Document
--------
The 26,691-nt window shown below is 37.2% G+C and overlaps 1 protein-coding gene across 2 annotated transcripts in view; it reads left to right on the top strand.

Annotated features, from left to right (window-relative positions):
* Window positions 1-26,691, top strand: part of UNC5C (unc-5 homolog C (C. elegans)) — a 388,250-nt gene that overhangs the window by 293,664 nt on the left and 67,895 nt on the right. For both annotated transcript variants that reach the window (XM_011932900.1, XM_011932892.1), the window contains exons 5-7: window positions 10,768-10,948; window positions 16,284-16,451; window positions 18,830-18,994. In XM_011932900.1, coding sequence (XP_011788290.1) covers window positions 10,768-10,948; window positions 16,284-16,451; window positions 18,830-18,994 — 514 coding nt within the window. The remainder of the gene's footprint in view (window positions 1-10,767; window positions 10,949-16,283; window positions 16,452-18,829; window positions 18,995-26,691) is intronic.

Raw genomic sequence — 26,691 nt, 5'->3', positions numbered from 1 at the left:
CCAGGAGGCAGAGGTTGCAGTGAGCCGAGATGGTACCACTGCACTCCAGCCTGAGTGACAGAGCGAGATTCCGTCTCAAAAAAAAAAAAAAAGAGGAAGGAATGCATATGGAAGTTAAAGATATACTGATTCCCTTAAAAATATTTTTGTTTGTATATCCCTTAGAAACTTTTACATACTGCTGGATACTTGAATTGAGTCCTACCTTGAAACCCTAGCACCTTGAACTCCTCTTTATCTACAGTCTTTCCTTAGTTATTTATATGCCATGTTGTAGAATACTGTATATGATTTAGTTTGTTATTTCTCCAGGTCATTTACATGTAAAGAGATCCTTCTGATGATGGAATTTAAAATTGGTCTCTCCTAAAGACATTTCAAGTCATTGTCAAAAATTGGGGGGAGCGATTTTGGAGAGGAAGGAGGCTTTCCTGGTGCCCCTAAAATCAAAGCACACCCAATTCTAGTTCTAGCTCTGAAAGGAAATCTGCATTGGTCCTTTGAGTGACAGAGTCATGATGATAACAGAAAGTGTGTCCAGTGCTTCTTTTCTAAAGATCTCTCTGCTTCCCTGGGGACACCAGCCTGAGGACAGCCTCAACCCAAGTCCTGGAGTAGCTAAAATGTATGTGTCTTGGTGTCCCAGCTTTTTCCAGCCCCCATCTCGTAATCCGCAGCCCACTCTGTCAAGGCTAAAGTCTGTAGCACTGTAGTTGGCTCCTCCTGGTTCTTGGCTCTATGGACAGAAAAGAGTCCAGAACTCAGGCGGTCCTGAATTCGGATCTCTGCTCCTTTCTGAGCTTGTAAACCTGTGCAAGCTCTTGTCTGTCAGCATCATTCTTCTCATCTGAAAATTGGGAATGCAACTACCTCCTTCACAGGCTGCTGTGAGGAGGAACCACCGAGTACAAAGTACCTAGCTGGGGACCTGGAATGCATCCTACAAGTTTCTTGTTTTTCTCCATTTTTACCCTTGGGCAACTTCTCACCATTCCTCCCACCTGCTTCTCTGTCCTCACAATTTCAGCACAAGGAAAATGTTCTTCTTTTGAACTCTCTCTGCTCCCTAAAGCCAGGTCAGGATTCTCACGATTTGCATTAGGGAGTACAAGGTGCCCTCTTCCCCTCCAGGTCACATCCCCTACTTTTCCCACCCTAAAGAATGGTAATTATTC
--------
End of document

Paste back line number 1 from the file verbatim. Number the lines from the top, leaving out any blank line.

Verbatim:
The 26,691-nt window shown below is 37.2% G+C and overlaps 1 protein-coding gene across 2 annotated transcripts in view; it reads left to right on the top strand.